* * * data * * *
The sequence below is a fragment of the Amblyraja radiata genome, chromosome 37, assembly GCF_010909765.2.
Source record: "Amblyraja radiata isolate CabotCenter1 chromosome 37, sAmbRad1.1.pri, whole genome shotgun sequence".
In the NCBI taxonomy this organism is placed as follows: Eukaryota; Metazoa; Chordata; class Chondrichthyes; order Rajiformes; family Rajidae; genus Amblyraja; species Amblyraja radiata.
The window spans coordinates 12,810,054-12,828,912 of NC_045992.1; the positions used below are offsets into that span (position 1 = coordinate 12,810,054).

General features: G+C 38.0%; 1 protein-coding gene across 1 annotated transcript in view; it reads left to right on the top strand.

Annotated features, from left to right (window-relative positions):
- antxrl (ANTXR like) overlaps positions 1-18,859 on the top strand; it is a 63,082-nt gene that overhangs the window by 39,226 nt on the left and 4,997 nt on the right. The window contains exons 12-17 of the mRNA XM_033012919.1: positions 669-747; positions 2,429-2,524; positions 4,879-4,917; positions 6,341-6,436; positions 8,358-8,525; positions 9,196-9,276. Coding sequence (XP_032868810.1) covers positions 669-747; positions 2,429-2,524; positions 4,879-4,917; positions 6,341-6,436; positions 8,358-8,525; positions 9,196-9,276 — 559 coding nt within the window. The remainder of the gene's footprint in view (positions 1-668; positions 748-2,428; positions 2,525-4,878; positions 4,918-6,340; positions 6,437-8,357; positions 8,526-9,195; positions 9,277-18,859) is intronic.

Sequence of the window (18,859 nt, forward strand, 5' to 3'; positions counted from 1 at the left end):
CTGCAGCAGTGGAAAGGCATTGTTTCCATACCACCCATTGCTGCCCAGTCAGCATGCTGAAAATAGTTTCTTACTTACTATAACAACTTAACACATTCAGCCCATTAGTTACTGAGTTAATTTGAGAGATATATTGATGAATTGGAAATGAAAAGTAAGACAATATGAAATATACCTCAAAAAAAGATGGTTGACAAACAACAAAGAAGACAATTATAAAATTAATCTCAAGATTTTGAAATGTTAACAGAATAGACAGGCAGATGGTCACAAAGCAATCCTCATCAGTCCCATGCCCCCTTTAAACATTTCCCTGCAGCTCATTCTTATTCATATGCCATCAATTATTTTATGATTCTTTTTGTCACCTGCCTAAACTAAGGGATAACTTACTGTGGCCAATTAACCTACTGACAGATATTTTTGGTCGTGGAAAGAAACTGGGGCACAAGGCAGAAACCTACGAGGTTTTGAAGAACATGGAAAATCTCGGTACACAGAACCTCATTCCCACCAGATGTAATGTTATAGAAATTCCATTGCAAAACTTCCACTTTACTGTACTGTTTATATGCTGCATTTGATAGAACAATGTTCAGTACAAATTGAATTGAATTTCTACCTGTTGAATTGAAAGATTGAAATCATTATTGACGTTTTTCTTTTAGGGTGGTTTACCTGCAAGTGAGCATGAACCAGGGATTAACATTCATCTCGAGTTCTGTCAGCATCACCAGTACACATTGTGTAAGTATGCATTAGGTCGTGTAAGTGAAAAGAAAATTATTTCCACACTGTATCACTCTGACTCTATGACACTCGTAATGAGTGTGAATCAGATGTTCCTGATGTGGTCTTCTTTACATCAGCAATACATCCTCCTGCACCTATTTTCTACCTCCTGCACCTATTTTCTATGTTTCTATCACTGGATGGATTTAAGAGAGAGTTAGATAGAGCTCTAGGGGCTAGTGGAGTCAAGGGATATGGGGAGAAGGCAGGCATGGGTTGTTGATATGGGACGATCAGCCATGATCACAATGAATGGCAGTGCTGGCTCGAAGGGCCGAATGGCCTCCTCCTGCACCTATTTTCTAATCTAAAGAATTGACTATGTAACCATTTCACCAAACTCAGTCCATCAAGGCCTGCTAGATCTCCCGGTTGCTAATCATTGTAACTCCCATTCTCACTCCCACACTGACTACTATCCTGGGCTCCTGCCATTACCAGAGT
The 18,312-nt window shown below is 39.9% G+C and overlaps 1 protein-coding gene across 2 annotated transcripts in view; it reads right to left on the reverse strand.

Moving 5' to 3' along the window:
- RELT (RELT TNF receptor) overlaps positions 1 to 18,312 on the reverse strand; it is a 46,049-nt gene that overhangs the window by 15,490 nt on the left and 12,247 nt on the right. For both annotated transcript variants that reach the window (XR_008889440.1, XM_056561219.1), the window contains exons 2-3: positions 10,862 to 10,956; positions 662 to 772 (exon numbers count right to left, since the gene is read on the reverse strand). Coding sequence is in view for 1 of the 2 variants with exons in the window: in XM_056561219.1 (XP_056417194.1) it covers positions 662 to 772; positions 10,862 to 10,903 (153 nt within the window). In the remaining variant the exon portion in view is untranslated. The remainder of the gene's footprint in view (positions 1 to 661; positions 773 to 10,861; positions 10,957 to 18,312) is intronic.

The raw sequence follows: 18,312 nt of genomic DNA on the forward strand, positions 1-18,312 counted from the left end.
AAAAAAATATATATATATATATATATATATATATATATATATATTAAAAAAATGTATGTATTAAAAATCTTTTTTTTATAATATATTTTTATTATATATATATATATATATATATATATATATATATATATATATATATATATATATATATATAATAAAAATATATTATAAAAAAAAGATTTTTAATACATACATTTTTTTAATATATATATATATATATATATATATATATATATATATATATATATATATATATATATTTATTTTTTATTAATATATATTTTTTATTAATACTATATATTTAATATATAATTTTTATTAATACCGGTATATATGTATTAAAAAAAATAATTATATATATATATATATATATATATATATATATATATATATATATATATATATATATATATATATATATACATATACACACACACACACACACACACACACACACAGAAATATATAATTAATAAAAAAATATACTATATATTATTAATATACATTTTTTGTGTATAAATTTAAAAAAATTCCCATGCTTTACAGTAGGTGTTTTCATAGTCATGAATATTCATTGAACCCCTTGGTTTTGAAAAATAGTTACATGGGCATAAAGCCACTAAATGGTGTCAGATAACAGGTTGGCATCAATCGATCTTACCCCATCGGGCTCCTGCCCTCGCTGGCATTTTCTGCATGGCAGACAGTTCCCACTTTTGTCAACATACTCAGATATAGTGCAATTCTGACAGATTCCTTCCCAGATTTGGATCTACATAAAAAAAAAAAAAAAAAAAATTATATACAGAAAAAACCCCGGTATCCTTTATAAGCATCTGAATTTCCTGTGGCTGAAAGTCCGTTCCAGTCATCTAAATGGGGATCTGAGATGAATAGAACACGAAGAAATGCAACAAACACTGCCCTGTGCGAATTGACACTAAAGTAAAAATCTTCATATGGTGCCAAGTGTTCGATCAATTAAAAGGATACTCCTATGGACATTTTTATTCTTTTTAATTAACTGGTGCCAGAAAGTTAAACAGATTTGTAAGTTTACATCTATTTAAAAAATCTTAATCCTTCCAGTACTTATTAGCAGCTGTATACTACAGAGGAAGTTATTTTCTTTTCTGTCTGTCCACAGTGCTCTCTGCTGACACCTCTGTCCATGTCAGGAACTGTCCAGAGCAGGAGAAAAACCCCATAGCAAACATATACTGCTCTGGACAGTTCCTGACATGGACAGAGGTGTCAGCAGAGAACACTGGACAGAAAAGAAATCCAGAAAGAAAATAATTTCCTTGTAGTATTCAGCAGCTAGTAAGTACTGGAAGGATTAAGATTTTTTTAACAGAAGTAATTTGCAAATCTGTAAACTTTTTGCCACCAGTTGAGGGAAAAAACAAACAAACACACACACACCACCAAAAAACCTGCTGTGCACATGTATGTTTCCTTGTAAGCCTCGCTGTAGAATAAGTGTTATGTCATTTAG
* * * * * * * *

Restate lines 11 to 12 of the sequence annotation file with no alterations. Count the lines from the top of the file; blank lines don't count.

Moving 5' to 3' along the window:
- RELT (RELT TNF receptor) overlaps positions 1 to 18,312 on the reverse strand; it is a 46,049-nt gene that overhangs the window by 15,490 nt on the left and 12,247 nt on the right. For both annotated transcript variants that reach the window (XR_008889440.1, XM_056561219.1), the window contains exons 2-3: positions 10,862 to 10,956; positions 662 to 772 (exon numbers count right to left, since the gene is read on the reverse strand). Coding sequence is in view for 1 of the 2 variants with exons in the window: in XM_056561219.1 (XP_056417194.1) it covers positions 662 to 772; positions 10,862 to 10,903 (153 nt within the window). In the remaining variant the exon portion in view is untranslated. The remainder of the gene's footprint in view (positions 1 to 661; positions 773 to 10,861; positions 10,957 to 18,312) is intronic.